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'A gaping silken dragon,/Puffed by the wind, suffices us for God./We, not the City, are the Empire's soul:/A rotten tree lives only in its rind.'

Wednesday, 11 April 2012

Triscele, Trinity, tripos...

.... three, so they say, is a magic number. It occured to me this evening that I've had a New Zealand three recently. A fortnight ago a young New Zealander doing a not untypical antipodean tour of the world - in her case a six month trip - came to stay with us. The connection was via my wife, who is a Scot, and an Islander to boot (Lewis and Skye), and ergo, related to a good slice of New Zealand, Canada, and a chunk of the USA. So that was number 1. Last week was my birthday, and I received Philip Haythornthwaite's The Colonial Wars Source Book. The book was my wargaming son's idea, so you will realise that he is merely attempting to get me to build yet more obscure armies for him to inherit ! When I settled down to read the book, I decided to dip into it at random, and opened it at p.287, 'The first New Zealand War'. That was number 2. The final leg of my tripod is a blog that I have only recently begun to follow - Plastic Warriors. And the blog comes from, yes, NZ.

Plastic Warrior is a stunningly prolific wargame modeller, and one of his specialities is the 'refirb'. He takes old, battered, abandoned, cheap, second hand vehicles and 'refirbs' them to wargame standard. It is fascinating to watch (he posts almost daily - 24 hours ahead of UK types), and it struck me that I have plenty of kits that I made in the 1970s that could withstand refirb. The first three (of course) are:

Three Airfix Grants that I made in 1973 or 1974, certainly no later than 1975. At that time my resources were very limited and what funds I did have went into John Sanders' inspired projects - this one being a troop of Grants for the Gazala battles, I think. Sanders' Airfix Magazine articles on the Eighth Army in the Desert were marvellous, especially as I had no access to plasticard or anything sophisticated like banana oil, but I did have a big lump of balsa wood and card. I was saddened to read, just a year or two ago, on Vintage Wargaming, that Sanders died as a relatively young man, not long after his Airfix Magazine work.

On another note, the box that contained the three old Grants also contained a single flat that I painted in 1985:

Mmmm, poor stuff, but I thought it good at the time. Must do better with my 1812 Canadians.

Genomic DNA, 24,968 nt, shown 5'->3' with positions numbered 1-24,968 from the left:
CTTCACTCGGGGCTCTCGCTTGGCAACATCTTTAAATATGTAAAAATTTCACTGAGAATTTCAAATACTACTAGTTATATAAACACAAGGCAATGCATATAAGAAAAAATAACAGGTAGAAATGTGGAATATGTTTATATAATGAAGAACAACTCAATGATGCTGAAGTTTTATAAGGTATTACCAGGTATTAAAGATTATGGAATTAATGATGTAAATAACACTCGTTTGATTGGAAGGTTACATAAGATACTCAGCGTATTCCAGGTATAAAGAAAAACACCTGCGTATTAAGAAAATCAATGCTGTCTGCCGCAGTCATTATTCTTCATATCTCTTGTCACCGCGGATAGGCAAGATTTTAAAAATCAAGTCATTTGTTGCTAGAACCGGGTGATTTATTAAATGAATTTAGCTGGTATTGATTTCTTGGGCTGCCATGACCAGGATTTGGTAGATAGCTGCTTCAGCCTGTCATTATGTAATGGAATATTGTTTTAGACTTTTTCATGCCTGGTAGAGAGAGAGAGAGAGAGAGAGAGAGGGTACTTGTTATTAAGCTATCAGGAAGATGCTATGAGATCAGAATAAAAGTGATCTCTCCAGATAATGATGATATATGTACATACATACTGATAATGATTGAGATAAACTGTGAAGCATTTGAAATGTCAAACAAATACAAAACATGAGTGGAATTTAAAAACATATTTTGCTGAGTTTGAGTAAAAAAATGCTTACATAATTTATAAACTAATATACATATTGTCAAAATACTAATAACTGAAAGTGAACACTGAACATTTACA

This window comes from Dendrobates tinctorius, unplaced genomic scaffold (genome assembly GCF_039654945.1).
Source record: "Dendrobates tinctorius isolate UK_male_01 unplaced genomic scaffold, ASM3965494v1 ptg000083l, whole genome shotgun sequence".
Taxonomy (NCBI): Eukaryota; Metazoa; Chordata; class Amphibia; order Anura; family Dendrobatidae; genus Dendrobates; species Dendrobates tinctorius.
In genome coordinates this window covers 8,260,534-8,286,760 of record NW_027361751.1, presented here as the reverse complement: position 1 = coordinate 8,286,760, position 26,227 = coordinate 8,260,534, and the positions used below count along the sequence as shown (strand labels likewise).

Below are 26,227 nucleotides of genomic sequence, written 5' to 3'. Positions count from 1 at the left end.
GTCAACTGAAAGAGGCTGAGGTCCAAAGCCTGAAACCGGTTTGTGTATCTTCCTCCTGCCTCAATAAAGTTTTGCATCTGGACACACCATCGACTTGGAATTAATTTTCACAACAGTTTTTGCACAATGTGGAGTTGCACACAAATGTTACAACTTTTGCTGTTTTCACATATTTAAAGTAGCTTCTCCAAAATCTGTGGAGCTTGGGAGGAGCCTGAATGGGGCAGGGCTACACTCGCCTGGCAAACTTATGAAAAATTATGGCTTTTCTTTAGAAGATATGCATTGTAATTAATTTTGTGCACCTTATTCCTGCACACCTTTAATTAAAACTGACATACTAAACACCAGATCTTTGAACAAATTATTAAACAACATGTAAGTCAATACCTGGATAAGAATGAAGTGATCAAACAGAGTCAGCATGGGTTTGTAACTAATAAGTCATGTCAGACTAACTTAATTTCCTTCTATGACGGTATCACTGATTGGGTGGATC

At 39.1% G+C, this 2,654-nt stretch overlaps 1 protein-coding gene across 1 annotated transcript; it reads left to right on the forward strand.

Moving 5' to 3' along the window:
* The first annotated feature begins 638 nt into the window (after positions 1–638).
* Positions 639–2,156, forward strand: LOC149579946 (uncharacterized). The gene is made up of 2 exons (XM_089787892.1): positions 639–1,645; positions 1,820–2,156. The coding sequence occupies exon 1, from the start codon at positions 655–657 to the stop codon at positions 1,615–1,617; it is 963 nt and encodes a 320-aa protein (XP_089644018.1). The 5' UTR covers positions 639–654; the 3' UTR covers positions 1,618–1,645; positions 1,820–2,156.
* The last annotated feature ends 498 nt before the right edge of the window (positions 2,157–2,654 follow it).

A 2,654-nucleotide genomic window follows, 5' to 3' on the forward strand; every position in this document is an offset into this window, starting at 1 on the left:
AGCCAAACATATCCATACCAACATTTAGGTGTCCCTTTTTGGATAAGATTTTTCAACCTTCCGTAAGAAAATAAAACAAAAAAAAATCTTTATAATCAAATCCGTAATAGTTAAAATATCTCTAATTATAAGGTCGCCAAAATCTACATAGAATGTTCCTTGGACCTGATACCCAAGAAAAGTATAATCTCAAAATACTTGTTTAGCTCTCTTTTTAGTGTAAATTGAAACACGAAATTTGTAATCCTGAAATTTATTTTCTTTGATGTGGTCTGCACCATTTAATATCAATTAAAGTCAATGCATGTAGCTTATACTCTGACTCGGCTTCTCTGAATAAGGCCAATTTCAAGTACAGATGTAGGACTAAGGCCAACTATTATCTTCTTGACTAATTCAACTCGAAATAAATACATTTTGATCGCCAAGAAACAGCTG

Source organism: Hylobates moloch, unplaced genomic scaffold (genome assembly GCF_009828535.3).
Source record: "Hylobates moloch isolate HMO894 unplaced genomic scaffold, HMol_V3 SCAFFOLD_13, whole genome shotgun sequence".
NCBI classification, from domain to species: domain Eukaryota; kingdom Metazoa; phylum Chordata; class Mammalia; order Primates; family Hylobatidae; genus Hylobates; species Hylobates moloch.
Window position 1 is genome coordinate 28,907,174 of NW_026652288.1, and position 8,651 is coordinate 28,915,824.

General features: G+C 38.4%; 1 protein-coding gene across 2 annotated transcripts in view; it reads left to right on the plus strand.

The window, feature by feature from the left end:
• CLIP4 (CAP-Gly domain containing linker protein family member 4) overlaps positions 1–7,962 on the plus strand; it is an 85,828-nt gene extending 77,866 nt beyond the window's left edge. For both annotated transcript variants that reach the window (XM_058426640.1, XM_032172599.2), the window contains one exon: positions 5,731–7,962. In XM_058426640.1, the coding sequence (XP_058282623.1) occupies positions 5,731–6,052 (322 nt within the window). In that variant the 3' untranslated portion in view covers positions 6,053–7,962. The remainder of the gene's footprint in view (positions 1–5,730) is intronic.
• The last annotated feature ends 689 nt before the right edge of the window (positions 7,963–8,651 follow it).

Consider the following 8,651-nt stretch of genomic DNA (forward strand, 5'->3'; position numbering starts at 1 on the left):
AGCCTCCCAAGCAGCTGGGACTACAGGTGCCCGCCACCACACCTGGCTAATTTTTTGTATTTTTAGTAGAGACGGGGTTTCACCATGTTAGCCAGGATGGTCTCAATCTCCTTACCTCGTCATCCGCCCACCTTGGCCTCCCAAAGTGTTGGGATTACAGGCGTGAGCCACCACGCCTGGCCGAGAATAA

A final three for tonight: I managed to get nearly an hour in on the allotment - no: 1. I have blogged - no: 2. I will now paint some Fuzzy Wuzzies - no: 3. Or, perhaps I'll have a pipe in the garden, and look at the stars.


  1. Perhaps you could turn your work into "Refirb" a tv make-over show where you tour the country refirbing old Airfix kits for wargamers of a certain age...
    I will be most interested to see the makeover happen. I gave away all my old Airfix stuff due to space issues a loong time ago. my father had collected loads in the sixties which were found by me in the attic after his death. My mother had not encouraged him in his hobby pursuits to say the least! I on the other hand am blessed with a supportive and patient wife regarding wargaming who encourages me and shows forebearance when stuff goes everywhere...although I realise then it is time to get my act a little together!

  2. Like the TV refirb idea, except that I don't like TV! What a sad tale about your father. There are a number of things that seem to me to be intrinsically 'good' - looking after children, growing stuff, repairing things and having hobbies. There is something especially sad about looking into the past of one's parents and recognising the bits that could have easily been better. Bugger the human condition!

  3. Such kind words I fear are wasted on me Steven!

    I do however like the idea of a Airfix Refirb/Refurb TV series and I am quite willing to volunteer to co-host with Claire Sweeney.

    You run a lovely looking blog with lots of interesting articles and stories, well done.

    I will add you to the blog roll and count you in for the Hawker Weather Event Build...Looking at your Hurricanes I am starting to get nervous now!

    Model on.

    Regards Paul

    1. Not at all! Your blog is a first port of call. I'm very much in favour of things looking right to the wargaming eye, and your refurbs manage that well. Looking forward to Hawker Weather Event - when's kick off?

    2. Re my 'when's the kick off?' question. Er...I suppose I could read the instructions properly - I'll be ready on the 1st May!